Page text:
06/06/07: rob performs trad. Australian shearer songs Bluey Brink and The Station Cook at Friendly Street live! (Alice Sladdin says I accompanied myself on guitar for the first song, but sang alpaca on the latter!) We were also treated to a great selection of the work of Guest Poet Betty Collins.
05/06/07: (hmm.. nice sequence, that date..) Had the great pleasure of reading new work last night at winter wordfire with Kristel Thornell, Chelsea Avard, Emma Carmody, Hazel Rowley, Rebekah Clarkson, Kami and Jan Harrow. I read The Beefmaster – a new prose direction for me…
ex archives]: "05/06/06: Friendly Street Poets Thirty (co-edited by Louise Nicholas & rob walker) was given a very positive review by Katharine England in last Saturday’s Adelaide Advertiser. Rating the selection at five stars, Katherine England says "Housed in a satisfyingly clean and handsome volume are the works of first-time tyros and those who have been featured regularly since the first Friendly Street annual reader or who have found over the years a national, even an international voice. Dip into this fecund variety, from haiku to concrete verse, wit to wisdom, or read from cover to cover and marvel at the sway that poetry supposedly unpopular and unpublishable, still holds over our hearts and our imaginations." (Can’t link to the entire review, since Murdoch makes you pay for News archives now..)
04/06/07: Friendly Street’s Featured Poem for June is The Gaggle by Jude Aquilina
03/06/07: (from North of the latte line]: "The Australian Poetry Centre (APC) will be launched at 5.30pm on June 7 at “Glenfern”, an historic Mansion in East St Kilda, once home to the artistic Boyd Family. “Glenfern” is now the home of writers’ studios, musicians and the APC, which will also include a comprehensive national poetry library." More…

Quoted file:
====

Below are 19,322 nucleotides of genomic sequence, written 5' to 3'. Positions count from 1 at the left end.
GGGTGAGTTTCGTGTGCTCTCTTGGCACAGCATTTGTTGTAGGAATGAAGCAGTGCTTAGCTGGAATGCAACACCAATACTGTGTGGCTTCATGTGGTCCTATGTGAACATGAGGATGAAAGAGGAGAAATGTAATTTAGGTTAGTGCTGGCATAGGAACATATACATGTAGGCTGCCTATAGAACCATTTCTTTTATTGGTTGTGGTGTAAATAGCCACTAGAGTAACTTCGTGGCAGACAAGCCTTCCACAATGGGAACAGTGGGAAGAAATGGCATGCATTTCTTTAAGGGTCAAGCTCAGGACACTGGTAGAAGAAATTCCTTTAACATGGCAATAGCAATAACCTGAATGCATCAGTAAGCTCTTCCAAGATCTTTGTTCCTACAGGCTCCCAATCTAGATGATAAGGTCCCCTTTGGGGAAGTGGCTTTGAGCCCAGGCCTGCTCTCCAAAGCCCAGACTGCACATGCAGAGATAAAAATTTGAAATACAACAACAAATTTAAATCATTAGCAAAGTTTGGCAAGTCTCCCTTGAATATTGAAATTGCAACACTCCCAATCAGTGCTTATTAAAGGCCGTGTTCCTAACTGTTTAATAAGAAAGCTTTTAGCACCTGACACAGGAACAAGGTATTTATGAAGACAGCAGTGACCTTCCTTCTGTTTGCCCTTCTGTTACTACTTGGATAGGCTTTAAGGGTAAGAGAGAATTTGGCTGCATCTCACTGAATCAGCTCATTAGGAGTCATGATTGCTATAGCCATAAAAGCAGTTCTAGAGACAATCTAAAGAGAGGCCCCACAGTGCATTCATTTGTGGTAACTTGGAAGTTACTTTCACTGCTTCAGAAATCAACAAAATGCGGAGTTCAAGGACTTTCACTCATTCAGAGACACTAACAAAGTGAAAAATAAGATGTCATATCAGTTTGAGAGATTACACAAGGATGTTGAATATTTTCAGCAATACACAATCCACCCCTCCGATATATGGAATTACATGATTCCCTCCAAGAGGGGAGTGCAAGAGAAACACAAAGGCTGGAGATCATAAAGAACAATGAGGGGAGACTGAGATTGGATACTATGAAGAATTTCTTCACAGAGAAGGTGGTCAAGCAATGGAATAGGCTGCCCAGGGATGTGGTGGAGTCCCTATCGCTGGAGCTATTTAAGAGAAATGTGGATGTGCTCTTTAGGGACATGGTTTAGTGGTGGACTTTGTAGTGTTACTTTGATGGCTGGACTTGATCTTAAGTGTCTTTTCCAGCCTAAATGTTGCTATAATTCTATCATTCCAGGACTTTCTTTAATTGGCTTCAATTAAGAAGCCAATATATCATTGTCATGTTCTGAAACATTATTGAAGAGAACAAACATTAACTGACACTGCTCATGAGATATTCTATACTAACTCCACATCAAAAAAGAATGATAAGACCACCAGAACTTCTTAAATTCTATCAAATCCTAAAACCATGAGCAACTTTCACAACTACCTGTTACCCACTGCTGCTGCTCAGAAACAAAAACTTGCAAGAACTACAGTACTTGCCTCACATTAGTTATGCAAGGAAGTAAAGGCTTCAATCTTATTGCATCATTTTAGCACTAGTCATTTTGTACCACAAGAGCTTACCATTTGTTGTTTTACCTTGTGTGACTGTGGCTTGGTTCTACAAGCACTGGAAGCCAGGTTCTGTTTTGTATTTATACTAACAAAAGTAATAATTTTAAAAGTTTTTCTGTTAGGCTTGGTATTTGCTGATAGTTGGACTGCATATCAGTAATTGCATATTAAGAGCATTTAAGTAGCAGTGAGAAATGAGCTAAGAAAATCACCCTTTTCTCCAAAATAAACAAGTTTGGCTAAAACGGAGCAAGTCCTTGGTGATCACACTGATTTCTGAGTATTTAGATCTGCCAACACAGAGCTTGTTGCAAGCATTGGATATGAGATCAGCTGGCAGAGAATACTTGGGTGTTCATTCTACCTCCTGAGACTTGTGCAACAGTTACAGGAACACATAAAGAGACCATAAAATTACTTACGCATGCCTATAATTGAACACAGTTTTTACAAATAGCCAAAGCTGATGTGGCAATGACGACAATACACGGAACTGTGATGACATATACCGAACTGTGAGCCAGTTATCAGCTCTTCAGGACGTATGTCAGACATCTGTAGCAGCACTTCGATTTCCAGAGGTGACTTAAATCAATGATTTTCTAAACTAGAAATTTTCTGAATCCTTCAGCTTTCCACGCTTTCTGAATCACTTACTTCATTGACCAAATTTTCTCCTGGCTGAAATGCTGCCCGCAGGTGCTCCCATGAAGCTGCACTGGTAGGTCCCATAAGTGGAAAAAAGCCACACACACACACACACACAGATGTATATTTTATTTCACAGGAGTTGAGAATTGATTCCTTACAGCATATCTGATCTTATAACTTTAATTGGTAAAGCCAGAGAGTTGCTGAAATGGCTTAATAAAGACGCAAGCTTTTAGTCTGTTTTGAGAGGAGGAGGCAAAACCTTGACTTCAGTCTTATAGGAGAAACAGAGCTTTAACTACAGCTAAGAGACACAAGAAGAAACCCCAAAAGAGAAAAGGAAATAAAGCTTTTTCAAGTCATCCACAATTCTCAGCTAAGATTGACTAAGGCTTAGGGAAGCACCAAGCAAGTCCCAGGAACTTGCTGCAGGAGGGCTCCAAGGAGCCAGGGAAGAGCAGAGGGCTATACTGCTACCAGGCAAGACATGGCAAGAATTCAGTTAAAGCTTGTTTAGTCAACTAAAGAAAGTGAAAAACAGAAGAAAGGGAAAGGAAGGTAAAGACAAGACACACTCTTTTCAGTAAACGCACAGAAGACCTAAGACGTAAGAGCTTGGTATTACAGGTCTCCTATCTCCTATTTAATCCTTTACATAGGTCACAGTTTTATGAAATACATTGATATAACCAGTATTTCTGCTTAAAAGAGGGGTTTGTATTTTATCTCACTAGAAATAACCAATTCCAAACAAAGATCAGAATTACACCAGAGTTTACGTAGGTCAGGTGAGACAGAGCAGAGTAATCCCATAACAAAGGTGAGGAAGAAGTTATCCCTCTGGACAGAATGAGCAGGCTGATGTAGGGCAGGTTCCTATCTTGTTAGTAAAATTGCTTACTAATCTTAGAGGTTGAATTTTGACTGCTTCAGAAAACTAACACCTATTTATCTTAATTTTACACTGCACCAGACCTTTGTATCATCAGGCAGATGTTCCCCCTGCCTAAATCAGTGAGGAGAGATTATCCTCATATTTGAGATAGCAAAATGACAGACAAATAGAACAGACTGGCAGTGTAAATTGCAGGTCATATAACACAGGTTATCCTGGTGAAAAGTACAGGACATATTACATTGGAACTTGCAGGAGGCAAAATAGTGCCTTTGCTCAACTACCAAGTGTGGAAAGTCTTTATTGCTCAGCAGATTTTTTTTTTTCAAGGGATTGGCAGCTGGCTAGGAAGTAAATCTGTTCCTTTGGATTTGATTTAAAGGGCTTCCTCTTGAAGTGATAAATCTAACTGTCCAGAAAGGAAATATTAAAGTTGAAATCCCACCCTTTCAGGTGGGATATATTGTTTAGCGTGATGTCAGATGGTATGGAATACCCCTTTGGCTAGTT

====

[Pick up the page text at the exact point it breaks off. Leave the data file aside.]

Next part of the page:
Albert’s Armistice and poemectomy were two of my earlier poems, both written in 2000. Albert’s Armistice is based on a childhood memory of my grandpa who fought in WWI. Poemectomy was the dissection of a poem and why I wrote poetry at a time when I was churning out new work and posting it on poetry sites all over the world through the wondrous new Net. Albert was first ‘published’ on David Barnes’ Poetry DownUnder site in WA (soon to be resurrected). It also appeared on Larry Jaffe’s monumental Poets4Peace site (US) (in the ‘Mother Teresa Wing’!), Indie Journal (US) – unfortunately, now defunct – and Oracular Tree (US), also no longer online. It was also included in my first collection sparrow in an airport.
poemectomy also made its début on PoetryDownUnder and later appeared on Verian Thomas’s Comrades Press (UK) – now also in cyberspace heaven – & Doug & Anja Poole’s Blackmail Press (NZ Poets online – still going strong!) I sincerely thank all these people who helped to promote my early work, not because they were out to make money, but simply because they loved the poetic word.